Review: The Powerful Hit of a Hammer
Issue   |   Tue, 11/19/2013 - 22:52
Image courtesy of fansided.com
In this powerful sequel, Thor’s character takes on a greater role.

The latest installment in the Marvel superhero franchise, “Thor: The Dark World,” hit theaters Friday, Nov. 8. Much like “The Avengers” (2012) and other recent films from the series, it does not disappoint.

The movie, directed by Alan Taylor, begins with a flashback from eons ago including some “Dark Elves,” the more evil and enhanced warriors called the “Kursed” and Thor’s grandfather, Bor, on the planet Svartalfheim. Before you chuckle, these elves are nothing like Santa’s helpers. While they maintain the pointy ears, they replace the normally joyful disposition with one that is immoral, evil and malicious. Their leader, Dark Elf Malekith (Christopher Eccleston), desires to use a powerful weapon called “Aether” to submerge the nine realms in darkness and destroy the universe.

Fortunately, Bor is able to vanquish the Kursed and many of the Dark Elves with the exception of Malekith and a few of his followers. Deciding that the Aether is too powerful to be destroyed, Bor decides to hide the Aether “where no one will find it.”

Enter the present-day. Thor (Chris Hemsworth), his warrior force-four and Lady Sif are fighting a battle on the world Vanaheim, the last in a series of battles to bring peace to the nine realms since the destruction of the Bifröst (“Rainbow Bridge”) when Thor left Earth two years prior. Back on Asgard, Thor’s brother, Loki (Tom Hiddleston), stands on trial for his war crimes on Earth (a plot that stems from “The Avengers”) before his step-father and Asgardian king, Odin (Anthony Hopkins) sentences him to prison. The scene shifts to Earth, where astrophysicist Jane Foster (Natalie Portman) has discovered an abandoned building in which the laws of physics do not apply — objects disappear into free air and (sometimes) appear back where they were dropped. This type of anomaly is similar to the one that occurred when Thor came to visit New Mexico (which stems from the plot of the 2011 “Thor”). Leaving her intern, Darcy (Kat Dennings) behind, Jane goes to explore the anomaly, inadvertently being sucked into a wormhole. She lands in a faraway place where the Aether enters her body, waking Malekith from his suspended animation sleep and alerting Thor that Jane is not safe.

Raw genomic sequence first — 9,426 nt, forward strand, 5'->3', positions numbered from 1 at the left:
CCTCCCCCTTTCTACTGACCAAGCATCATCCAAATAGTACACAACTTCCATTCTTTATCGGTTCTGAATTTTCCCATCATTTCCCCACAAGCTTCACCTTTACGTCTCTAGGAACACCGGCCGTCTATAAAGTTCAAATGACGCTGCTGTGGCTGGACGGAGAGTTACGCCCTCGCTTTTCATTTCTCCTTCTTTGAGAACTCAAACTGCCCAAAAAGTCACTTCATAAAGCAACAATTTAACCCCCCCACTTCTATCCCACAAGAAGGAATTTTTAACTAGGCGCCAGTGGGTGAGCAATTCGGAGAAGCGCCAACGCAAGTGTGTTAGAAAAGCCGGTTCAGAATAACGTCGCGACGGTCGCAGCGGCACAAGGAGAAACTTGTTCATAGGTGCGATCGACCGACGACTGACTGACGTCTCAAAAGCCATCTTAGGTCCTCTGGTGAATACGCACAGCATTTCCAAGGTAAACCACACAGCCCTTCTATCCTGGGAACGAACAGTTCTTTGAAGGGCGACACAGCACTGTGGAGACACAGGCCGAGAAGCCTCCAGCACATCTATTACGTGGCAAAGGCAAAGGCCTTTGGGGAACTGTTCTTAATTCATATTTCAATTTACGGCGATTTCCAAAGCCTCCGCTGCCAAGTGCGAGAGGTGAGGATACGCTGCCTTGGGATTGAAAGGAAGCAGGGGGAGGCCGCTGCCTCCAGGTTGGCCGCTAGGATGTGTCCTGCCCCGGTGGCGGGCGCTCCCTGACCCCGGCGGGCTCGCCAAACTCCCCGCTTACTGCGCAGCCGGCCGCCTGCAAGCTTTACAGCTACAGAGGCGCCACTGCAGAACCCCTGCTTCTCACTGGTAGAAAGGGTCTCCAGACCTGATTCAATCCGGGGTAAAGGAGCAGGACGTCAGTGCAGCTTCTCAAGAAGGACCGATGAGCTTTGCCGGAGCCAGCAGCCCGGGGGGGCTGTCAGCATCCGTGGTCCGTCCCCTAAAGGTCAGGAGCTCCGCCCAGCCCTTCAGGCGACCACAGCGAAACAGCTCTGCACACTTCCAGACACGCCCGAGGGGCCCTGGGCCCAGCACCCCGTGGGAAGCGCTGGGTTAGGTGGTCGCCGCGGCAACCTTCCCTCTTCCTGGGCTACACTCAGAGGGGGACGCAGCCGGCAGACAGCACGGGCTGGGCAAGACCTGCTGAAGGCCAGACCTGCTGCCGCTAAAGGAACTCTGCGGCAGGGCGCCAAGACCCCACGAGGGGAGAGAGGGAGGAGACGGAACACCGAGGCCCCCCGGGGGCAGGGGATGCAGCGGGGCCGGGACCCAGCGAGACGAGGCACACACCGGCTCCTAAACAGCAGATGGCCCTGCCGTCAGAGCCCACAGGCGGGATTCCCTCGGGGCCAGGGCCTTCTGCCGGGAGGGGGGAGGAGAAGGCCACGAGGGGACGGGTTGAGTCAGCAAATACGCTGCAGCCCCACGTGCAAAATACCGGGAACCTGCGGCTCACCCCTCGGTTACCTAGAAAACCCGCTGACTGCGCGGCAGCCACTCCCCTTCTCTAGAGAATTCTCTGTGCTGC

The film continues in typical MacGuffin form, with both the protagonists (Thor, Jane and Loki) and the antagonists (Malekith and the Kursed) chasing the same magical plot device — the Aether — before the nine realms line up in a formation called the Convergence, making the destruction of the universe all the more possible.

Without further spoilage of the plot, it is beneficial to point out that in this case, the sequel is a bit better than the original.
The costume design is extraordinary. Unlike the other Avengers, Thor is allowed the incredible advantage of space travel. Therefore, in addition to viewing a wide variety of climates (and very convincing green screen-manipulation of the landscape), we are able to behold the various customs of each world. In the first “Thor,” the only glimpse of Asgardian clothing audiences were given was of special occasion (i.e. Thor’s almost coronation) and warrior wear. However, in the sequel, as much of the movie’s time takes place on Asgard, we are able to see what the queen, Frigga (Rene Russo) wears on a typical day as well as Loki’s prison garbs. As expected, each outfit is long and of rich material and color.

Even more important is the development of the characters from the Thor universe. Obviously, Thor shows the greatest growth — no longer the spoiled Prince who sought battles for fighting sake but a level-headed leader who seeks peace.
Seemingly minor characters also play a bigger role in this year’s sequel. Lady Sif (Jaimie Alexander) is a possible love interest for Thor while Heimdall (Idris Elba), gatekeeper of the Bifröst, is given greater importance before the film’s climax as an aid to Thor. Rene Russo does a fantastic job as Asgardian queen and wife of Odin, Frigga. According to Norse mythology, Frigga is known for her skill of foresight. She uses this skill as well as some epic fight moves in a scene that shifts the slow progression of the film and speeds along the storyline to the climax.